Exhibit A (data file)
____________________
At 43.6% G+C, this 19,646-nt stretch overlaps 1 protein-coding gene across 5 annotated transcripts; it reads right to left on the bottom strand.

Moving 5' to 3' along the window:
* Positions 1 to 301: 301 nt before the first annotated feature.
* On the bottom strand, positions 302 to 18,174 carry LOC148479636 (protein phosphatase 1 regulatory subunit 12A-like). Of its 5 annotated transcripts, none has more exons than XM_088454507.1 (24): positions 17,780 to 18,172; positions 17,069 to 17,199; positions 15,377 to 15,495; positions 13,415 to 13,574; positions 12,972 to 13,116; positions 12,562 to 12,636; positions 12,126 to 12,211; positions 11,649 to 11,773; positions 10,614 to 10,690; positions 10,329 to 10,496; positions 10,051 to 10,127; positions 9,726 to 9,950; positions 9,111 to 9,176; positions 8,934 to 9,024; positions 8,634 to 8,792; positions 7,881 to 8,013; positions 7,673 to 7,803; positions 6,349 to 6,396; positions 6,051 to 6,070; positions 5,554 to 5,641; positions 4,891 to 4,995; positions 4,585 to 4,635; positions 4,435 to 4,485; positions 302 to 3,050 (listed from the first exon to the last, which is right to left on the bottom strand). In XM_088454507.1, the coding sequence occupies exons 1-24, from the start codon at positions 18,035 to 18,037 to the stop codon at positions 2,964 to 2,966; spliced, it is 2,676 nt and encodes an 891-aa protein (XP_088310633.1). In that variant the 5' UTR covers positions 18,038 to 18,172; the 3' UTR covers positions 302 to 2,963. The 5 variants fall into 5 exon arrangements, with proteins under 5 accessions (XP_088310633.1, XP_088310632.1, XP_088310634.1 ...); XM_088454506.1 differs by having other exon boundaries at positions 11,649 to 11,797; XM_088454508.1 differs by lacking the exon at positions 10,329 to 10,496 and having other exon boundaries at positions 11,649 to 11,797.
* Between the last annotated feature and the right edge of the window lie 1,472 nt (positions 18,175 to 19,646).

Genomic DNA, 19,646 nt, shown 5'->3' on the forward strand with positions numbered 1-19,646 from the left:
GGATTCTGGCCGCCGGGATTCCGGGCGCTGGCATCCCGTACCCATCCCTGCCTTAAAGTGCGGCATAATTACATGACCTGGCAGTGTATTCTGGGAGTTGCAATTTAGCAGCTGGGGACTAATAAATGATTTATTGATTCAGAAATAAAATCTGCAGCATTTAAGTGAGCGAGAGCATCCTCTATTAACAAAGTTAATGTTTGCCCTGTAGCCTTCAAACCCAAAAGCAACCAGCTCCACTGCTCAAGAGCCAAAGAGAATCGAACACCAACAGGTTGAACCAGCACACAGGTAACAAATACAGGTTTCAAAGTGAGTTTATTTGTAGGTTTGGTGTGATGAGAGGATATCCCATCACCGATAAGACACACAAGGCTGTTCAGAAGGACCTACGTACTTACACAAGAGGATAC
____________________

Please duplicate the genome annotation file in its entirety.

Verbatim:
At 43.6% G+C, this 19,646-nt stretch overlaps 1 protein-coding gene across 5 annotated transcripts; it reads right to left on the bottom strand.

Moving 5' to 3' along the window:
* Positions 1 to 301: 301 nt before the first annotated feature.
* On the bottom strand, positions 302 to 18,174 carry LOC148479636 (protein phosphatase 1 regulatory subunit 12A-like). Of its 5 annotated transcripts, none has more exons than XM_088454507.1 (24): positions 17,780 to 18,172; positions 17,069 to 17,199; positions 15,377 to 15,495; positions 13,415 to 13,574; positions 12,972 to 13,116; positions 12,562 to 12,636; positions 12,126 to 12,211; positions 11,649 to 11,773; positions 10,614 to 10,690; positions 10,329 to 10,496; positions 10,051 to 10,127; positions 9,726 to 9,950; positions 9,111 to 9,176; positions 8,934 to 9,024; positions 8,634 to 8,792; positions 7,881 to 8,013; positions 7,673 to 7,803; positions 6,349 to 6,396; positions 6,051 to 6,070; positions 5,554 to 5,641; positions 4,891 to 4,995; positions 4,585 to 4,635; positions 4,435 to 4,485; positions 302 to 3,050 (listed from the first exon to the last, which is right to left on the bottom strand). In XM_088454507.1, the coding sequence occupies exons 1-24, from the start codon at positions 18,035 to 18,037 to the stop codon at positions 2,964 to 2,966; spliced, it is 2,676 nt and encodes an 891-aa protein (XP_088310633.1). In that variant the 5' UTR covers positions 18,038 to 18,172; the 3' UTR covers positions 302 to 2,963. The 5 variants fall into 5 exon arrangements, with proteins under 5 accessions (XP_088310633.1, XP_088310632.1, XP_088310634.1 ...); XM_088454506.1 differs by having other exon boundaries at positions 11,649 to 11,797; XM_088454508.1 differs by lacking the exon at positions 10,329 to 10,496 and having other exon boundaries at positions 11,649 to 11,797.
* Between the last annotated feature and the right edge of the window lie 1,472 nt (positions 18,175 to 19,646).

Genomic DNA, 19,646 nt, shown 5'->3' on the forward strand with positions numbered 1-19,646 from the left:
GGATTCTGGCCGCCGGGATTCCGGGCGCTGGCATCCCGTACCCATCCCTGCCTTAAAGTGCGGCATAATTACATGACCTGGCAGTGTATTCTGGGAGTTGCAATTTAGCAGCTGGGGACTAATAAATGATTTATTGATTCAGAAATAAAATCTGCAGCATTTAAGTGAGCGAGAGCATCCTCTATTAACAAAGTTAATGTTTGCCCTGTAGCCTTCAAACCCAAAAGCAACCAGCTCCACTGCTCAAGAGCCAAAGAGAATCGAACACCAACAGGTTGAACCAGCACACAGGTAACAAATACAGGTTTCAAAGTGAGTTTATTTGTAGGTTTGGTGTGATGAGAGGATATCCCATCACCGATAAGACACACAAGGCTGTTCAGAAGGACCTACGTACTTACACAAGAGGATAC